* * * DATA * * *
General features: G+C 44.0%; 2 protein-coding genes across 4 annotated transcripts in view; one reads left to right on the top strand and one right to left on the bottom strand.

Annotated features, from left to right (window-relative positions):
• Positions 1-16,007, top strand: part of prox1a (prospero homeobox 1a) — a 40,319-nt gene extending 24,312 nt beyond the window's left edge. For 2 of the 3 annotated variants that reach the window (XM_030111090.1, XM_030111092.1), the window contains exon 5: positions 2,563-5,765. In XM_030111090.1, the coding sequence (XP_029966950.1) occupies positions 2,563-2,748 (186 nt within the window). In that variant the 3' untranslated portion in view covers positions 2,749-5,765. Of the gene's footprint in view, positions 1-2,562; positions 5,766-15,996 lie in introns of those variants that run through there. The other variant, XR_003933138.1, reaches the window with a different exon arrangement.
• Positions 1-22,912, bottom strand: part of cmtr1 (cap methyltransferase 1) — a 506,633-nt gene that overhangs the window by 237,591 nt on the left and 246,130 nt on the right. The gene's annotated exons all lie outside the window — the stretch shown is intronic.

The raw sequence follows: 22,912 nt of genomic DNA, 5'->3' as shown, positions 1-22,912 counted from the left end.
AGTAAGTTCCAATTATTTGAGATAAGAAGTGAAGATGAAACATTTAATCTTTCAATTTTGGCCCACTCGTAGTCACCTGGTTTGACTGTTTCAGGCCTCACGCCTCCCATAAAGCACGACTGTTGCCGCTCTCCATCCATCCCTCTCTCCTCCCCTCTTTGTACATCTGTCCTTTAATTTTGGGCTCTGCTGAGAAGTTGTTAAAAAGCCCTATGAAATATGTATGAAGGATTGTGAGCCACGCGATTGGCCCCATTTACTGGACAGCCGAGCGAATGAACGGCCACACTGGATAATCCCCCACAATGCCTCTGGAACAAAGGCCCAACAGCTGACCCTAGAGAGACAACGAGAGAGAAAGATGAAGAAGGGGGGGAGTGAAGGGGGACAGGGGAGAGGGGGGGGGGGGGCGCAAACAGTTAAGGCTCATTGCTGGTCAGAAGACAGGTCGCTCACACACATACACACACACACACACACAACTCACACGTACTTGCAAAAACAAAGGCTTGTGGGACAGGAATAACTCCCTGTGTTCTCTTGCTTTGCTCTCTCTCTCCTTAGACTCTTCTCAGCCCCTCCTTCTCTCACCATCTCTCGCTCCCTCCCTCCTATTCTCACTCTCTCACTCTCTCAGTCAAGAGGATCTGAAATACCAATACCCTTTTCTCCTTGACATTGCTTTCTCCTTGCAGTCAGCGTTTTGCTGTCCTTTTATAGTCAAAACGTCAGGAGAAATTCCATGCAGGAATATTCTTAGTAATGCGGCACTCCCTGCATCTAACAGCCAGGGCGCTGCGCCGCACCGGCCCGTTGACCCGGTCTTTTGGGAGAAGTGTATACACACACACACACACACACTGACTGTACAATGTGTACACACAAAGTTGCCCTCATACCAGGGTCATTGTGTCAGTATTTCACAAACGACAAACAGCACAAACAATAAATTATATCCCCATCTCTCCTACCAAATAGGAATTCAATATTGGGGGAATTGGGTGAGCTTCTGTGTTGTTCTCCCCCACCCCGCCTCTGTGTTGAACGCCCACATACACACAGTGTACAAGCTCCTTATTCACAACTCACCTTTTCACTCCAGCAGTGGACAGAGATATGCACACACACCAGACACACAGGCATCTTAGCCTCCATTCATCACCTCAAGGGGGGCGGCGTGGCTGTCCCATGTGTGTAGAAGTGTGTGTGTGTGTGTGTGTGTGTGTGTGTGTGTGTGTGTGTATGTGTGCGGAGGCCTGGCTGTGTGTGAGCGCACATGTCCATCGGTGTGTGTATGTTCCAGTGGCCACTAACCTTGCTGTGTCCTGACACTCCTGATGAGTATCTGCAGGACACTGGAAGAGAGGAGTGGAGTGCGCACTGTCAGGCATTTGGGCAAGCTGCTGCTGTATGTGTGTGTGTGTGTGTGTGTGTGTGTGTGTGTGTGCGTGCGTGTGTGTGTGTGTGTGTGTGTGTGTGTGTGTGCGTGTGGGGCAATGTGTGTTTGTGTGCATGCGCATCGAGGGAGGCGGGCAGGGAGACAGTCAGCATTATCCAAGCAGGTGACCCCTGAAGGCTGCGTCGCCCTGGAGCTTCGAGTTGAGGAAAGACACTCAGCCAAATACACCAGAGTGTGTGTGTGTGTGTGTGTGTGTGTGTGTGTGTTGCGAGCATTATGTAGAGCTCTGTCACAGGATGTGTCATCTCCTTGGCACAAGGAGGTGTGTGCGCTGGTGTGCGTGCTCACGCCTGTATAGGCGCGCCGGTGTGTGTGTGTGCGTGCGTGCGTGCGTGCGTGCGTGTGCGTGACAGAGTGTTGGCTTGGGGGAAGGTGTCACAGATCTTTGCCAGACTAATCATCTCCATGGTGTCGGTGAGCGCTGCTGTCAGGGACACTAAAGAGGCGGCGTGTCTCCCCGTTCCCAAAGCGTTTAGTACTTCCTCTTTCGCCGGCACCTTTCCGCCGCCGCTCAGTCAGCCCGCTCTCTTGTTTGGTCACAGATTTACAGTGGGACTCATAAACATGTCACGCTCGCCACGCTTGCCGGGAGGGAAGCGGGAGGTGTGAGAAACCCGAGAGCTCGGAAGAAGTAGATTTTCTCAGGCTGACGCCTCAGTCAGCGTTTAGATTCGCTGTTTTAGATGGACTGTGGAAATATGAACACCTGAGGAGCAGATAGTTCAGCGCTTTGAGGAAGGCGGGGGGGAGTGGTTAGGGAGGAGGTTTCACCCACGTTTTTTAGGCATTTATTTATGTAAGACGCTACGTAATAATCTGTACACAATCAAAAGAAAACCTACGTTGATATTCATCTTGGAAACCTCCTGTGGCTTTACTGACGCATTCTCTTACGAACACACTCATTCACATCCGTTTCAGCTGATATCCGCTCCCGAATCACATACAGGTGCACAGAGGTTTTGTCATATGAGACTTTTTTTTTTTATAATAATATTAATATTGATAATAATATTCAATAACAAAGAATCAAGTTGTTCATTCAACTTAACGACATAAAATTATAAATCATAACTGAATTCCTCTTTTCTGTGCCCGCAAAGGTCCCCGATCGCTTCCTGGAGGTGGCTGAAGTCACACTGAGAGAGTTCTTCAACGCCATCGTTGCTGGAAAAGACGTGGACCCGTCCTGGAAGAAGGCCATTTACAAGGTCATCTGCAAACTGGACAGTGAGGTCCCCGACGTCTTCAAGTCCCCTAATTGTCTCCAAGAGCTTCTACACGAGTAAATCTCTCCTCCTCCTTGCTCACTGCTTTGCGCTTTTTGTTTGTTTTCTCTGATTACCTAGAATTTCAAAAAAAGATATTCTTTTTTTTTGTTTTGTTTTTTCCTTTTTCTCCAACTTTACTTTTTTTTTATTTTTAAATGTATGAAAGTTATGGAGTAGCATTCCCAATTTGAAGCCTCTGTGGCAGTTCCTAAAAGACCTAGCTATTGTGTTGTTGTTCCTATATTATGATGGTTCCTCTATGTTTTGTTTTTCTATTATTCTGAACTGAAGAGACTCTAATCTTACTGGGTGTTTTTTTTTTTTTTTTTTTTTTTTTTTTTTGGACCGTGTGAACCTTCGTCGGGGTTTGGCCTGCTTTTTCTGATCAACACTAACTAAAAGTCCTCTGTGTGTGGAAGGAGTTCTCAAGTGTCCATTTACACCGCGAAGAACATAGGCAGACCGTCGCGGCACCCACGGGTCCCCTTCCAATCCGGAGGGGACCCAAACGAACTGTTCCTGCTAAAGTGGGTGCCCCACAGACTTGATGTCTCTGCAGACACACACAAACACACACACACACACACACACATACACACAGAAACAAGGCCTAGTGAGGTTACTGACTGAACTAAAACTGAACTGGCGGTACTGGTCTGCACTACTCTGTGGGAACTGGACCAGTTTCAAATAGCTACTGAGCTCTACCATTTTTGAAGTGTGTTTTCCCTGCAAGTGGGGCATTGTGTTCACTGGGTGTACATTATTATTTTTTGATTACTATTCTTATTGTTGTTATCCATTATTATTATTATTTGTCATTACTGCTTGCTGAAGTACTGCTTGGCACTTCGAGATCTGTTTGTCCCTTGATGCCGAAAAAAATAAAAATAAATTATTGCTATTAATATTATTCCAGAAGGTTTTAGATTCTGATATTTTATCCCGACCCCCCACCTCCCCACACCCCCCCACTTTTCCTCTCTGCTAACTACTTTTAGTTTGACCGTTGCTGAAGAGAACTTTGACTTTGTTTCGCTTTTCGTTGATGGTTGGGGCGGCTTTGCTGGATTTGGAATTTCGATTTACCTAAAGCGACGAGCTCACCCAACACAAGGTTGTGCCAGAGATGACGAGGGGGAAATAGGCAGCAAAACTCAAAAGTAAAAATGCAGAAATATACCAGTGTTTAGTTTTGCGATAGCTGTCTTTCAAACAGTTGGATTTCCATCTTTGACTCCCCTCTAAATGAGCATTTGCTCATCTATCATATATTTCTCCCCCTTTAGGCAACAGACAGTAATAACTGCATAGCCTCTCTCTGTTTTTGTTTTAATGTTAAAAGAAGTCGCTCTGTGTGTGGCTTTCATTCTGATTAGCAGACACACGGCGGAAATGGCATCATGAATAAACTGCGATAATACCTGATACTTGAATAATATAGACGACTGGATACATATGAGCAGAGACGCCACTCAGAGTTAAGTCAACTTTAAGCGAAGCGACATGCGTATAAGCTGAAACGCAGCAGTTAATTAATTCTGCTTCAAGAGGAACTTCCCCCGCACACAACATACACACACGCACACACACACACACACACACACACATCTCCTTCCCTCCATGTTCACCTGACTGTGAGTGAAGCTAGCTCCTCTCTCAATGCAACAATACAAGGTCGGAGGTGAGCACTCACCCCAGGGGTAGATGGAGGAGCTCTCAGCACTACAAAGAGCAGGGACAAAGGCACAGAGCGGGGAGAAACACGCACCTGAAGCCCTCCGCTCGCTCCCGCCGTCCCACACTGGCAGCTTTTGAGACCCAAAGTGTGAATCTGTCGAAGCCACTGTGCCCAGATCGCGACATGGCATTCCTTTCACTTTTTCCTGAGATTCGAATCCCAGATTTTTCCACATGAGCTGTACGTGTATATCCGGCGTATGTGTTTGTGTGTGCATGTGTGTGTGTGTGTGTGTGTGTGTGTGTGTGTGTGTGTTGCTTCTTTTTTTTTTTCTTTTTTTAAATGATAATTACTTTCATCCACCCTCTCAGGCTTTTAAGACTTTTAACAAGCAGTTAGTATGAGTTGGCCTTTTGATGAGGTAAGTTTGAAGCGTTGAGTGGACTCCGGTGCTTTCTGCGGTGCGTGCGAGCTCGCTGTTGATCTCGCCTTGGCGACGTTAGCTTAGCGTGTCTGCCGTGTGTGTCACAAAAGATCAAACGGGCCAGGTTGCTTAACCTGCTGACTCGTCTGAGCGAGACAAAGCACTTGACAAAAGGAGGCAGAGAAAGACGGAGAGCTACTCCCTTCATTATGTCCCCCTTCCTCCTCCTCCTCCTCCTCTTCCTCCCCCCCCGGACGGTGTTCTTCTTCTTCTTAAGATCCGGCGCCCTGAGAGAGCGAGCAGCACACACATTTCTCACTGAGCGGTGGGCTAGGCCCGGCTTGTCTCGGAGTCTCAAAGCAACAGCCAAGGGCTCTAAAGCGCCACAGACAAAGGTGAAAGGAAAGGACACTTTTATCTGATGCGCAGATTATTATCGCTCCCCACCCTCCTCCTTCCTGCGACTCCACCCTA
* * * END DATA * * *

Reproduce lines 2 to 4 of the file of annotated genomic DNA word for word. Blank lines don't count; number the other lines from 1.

Annotated features, from left to right (window-relative positions):
• Positions 1-16,007, top strand: part of prox1a (prospero homeobox 1a) — a 40,319-nt gene extending 24,312 nt beyond the window's left edge. For 2 of the 3 annotated variants that reach the window (XM_030111090.1, XM_030111092.1), the window contains exon 5: positions 2,563-5,765. In XM_030111090.1, the coding sequence (XP_029966950.1) occupies positions 2,563-2,748 (186 nt within the window). In that variant the 3' untranslated portion in view covers positions 2,749-5,765. Of the gene's footprint in view, positions 1-2,562; positions 5,766-15,996 lie in introns of those variants that run through there. The other variant, XR_003933138.1, reaches the window with a different exon arrangement.
• Positions 1-22,912, bottom strand: part of cmtr1 (cap methyltransferase 1) — a 506,633-nt gene that overhangs the window by 237,591 nt on the left and 246,130 nt on the right. The gene's annotated exons all lie outside the window — the stretch shown is intronic.